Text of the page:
Get Full Essay Get access to this section to get all help you need with your essay and educational issues. The three stories all comment on Puritan beliefs and the nature of man, and they deal with the fear of the unknown and not wanting to face the truths.
Near this swamp, inlives a miserly fellow named Tom Walker and his wife, a woman as miserly as he. One day, cutting through the swamp, Tom comes across the remains of an old Indian fortification and discovers a skull with a tomahawk still buried in it.
The man, wearing a red sash around his body, has a soot-stained face, which makes it appear as if he works in some fiery place.
Tom soon recognizes the stranger as the devil, Old Scratch. When Tom tells his wife of the encounter, she greedily urges him to accept the bargain, but to spite her he refuses. When she does not return for several days, Tom, uneasy for his valuables, goes to find her.
Thinking that he has found the valuables, he opens the apron and discovers only a heart and a liver. Although unhappy about the disappearance of his valuables, Tom is consoled by the loss of his wife. Old Scratch does not appear for some time, however, and, when he does, he seems reluctant to discuss the treasure.
Finally, though, he agrees to relinquish the treasure if it will be used in his service.
He first suggests that Tom become a slave trader. Tom balks at sinking that low but agrees to go into business as a moneylender or usurer. Tom moves to Boston and becomes successful, exacting hard terms and showing no mercy to those in his debt.
Growing older, Tom regrets his bargain and searches to find a way out of the pact. He becomes zealous in church attendance, prays loudly and publicly, keeps an open Bible in his home, and always carries a small one with him.
He does not, however, give up his harsh business practices. One hot afternoon, dressed in a white linen cap and silk morning gown, Tom is about to foreclose a mortgage.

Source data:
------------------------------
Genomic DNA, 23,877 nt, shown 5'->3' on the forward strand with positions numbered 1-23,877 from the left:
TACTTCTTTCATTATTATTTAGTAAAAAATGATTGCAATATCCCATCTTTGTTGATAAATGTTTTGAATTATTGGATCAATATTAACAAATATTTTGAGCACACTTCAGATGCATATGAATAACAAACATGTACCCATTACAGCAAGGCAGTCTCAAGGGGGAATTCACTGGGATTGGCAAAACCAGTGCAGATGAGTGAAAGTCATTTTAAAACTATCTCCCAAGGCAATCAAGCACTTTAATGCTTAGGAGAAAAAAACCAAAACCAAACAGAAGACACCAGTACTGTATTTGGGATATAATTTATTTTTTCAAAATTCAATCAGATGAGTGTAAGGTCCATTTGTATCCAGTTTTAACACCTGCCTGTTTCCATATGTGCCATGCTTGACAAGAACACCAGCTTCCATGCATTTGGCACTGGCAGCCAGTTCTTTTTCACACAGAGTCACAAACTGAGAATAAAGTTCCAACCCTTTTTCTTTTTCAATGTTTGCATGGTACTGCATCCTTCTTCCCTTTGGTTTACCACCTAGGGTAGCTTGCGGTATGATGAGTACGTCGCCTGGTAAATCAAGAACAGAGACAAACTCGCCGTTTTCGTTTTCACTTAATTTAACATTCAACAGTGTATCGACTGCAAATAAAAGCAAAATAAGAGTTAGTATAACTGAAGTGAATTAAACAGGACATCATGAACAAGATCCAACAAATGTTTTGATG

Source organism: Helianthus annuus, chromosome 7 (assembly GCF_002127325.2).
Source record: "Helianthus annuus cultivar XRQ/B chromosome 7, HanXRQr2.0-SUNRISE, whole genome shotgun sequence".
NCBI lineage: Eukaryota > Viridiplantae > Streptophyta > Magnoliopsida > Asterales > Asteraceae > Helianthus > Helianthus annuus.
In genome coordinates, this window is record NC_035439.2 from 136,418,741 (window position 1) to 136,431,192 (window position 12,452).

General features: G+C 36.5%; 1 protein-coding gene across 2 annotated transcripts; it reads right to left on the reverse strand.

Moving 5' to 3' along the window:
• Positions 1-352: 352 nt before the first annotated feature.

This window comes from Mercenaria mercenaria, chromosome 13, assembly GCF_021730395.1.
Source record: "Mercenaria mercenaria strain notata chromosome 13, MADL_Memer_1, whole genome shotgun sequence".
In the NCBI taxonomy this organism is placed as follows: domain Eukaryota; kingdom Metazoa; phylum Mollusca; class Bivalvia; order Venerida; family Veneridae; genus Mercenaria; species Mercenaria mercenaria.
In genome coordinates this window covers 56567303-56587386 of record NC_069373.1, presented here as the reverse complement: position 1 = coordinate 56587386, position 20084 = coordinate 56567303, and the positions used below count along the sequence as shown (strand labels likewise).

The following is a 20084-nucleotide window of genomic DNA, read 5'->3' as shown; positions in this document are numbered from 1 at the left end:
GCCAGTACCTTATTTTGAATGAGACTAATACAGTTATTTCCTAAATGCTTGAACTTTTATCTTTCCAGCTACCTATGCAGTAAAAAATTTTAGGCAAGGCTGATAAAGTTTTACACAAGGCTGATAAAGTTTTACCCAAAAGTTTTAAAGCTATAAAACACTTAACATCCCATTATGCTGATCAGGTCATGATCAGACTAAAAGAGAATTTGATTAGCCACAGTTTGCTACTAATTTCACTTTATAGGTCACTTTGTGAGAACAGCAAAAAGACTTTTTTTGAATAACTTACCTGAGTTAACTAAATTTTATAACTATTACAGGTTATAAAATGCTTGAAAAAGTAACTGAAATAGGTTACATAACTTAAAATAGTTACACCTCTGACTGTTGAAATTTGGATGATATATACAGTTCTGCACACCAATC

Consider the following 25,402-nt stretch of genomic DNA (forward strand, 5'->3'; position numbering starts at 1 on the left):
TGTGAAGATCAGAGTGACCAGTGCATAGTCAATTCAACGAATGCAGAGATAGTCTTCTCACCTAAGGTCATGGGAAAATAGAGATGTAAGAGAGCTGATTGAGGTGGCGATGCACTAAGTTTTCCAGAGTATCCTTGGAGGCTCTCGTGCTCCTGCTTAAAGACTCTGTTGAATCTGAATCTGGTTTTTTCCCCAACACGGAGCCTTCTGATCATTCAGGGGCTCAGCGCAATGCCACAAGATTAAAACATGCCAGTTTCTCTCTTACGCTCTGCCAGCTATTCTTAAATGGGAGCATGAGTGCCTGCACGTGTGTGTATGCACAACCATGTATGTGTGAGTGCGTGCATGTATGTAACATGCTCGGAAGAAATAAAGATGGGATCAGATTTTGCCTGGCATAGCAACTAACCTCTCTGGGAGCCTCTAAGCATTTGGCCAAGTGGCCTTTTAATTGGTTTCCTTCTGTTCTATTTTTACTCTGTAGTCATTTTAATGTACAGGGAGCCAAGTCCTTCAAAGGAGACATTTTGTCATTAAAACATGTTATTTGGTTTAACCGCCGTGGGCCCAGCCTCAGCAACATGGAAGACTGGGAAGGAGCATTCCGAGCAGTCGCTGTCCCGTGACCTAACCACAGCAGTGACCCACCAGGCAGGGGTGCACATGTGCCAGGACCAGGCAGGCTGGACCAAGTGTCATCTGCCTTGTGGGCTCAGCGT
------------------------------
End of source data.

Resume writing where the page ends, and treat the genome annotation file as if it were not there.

Having left the small Bible in his coat and having covered the large one with the mortgage, Tom is helpless to prevent the devil from placing him on the horse, which gallops off down the streets of Boston.
The next day, his house burns to the ground, and Tom never returns. It is said, however, that the swamp and Indian fort are haunted by a spirit on horseback wearing a white cap and morning gown.___ “The Devil and Tom Walker” by Washington Irving STEP 2: Choose one of the following prompts OPTION A: Write an essay that identifies the story/essay’s Romantic theme/main idea and purpose.
Describe the tone and mood of the text and explain how the author uses imagery, figures of speech, American Romanticism Final benjaminpohle.com The theme may involve greed, evil, and/or hypocrisy Tom is greedy enough not to want to share his wealth with his wife so he calls off the deal.
Mar 01, · I'm writting an essay about the story The Devil in Tom Walker and I need to write about what the trees in the story symbolize our teacher told us to state benjaminpohle.com: Resolved.
The Devil and Tom Walker Questions and Answers. The Question and Answer section for The Devil and Tom Walker is a great resource to ask questions, find answers, and discuss the novel.
Greed drives the plot of "The Devil and Tom Walker." Tom and his wife, two miserly people unhappy in their marriage, encounter the devil in the swamp outside Boston.
At first, Tom refuses to make. "The Devil and Tom Walker," a short story by Washington Irving, tells of a man who sells his soul to the devil, known as Old Scratch, in exchange for great wealth. He becomes a usurer, swindling money from other people, until he is old, and the devil comes on a black horse and carries him away.